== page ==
And the mining industry can also share its own story. A story that has brought jobs, growth and prosperity to many regions of Canada and the world. Much of Canada’s wealth is founded on mining, from Sudbury and Kirkland Lake here in Ontario, to Flin Flon Manitoba, gold mines in Quebec, Newfoundland iron ore, and potash in Saskatchewan. The mining industry has a great story to tell. It has an opportunity to leave a lasting legacy of economic benefit to a remote region first visited by fur traders centuries ago.
That’s not to say this will be easy. This is a complex undertaking; there is no doubt about it.
In addition to our First Nation partners, there are many stakeholders and many challenges to overcome, including infrastructure and environmental considerations.
Our Government understands that. And I am here today to say that we will do our part to help move this development forward.
That is why the Prime Minister recently asked me to coordinate and lead the federal Government’s engagement on this file.
From our Government’s perspective, I believe it is incumbent upon us to bring a whole-of-government approach to this process.
And that will be part of my job as Federal Lead. I will work in coordination with my colleagues at Aboriginal Affairs, at Industry, at Natural Resources and at 12 other federal departments, to ensure we speak with a single voice when we dialogue.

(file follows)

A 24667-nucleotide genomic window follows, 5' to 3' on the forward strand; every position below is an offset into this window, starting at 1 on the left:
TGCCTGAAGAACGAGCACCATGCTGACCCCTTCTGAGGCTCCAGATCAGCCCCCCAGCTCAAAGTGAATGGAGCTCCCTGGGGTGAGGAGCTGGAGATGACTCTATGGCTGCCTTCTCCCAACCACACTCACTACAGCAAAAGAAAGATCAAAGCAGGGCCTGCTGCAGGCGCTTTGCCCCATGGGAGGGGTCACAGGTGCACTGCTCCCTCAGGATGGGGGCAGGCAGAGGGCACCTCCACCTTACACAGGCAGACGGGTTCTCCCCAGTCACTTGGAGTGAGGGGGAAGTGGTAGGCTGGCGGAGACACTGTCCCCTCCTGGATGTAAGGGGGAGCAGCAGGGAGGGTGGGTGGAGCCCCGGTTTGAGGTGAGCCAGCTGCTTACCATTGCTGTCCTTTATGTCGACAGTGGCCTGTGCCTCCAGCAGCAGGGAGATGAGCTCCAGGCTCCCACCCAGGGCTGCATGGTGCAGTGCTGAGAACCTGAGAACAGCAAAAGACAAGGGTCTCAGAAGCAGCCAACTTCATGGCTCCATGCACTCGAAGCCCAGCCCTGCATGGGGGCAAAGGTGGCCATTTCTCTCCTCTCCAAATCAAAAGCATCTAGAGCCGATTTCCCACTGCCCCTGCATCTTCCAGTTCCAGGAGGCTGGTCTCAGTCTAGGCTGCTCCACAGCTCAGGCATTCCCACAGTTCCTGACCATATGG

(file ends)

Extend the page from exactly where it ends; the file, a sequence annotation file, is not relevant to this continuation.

This collaborative approach will ensure we maximize investments, avoid duplication and work efficiently with stakeholders and partners, including the Government of Ontario, in addressing development challenges.
There is a lot at stake and we cannot afford to allow this development to stall and become mired in paralysis and uncertainty.”
This speech reveals a very linear perspective. What if there are options other than maximizing development potential that are best for the people living in the north? Will there be room for discussing concepts like no-go zones based on consideration of other values, or staged development to accommodate the capacity of local residents to fill the jobs, or their desire to have jobs over a longer period of time. Would smaller scale projects give more time to assess cumulative effects and adjust the course of action?
A circular approach to a project doesn’t know where it will land but instead trusts that in a discussion that includes a diverse group with transparent information, and opportunity for interactivity between all members, a resolution will develop that is creative and balanced. I’m curious as to what would happen if our government lead with this kind of an attitude. Perhaps a new definition of the collaborative approach.
There is no question prosperity is a good thing. It builds capacity for comfort and safety. I’m not suggesting we discontinue a very successful process or abandon a strong national value. However, prosperity is only half the picture for well-being. Recent psychology findings by researchers such as Martin Seligman, and Brene Brown have shown that the other half of well-being is happiness and it comes from a sense of enough as found in an attitude of gratitude for what we have and a sense of connection.
Maybe the role of government is to hold the space for communities and developers to find a place of balance between generating wealth (linear thinking) and understanding what is enough (circular thinking). This would take a radically different approach.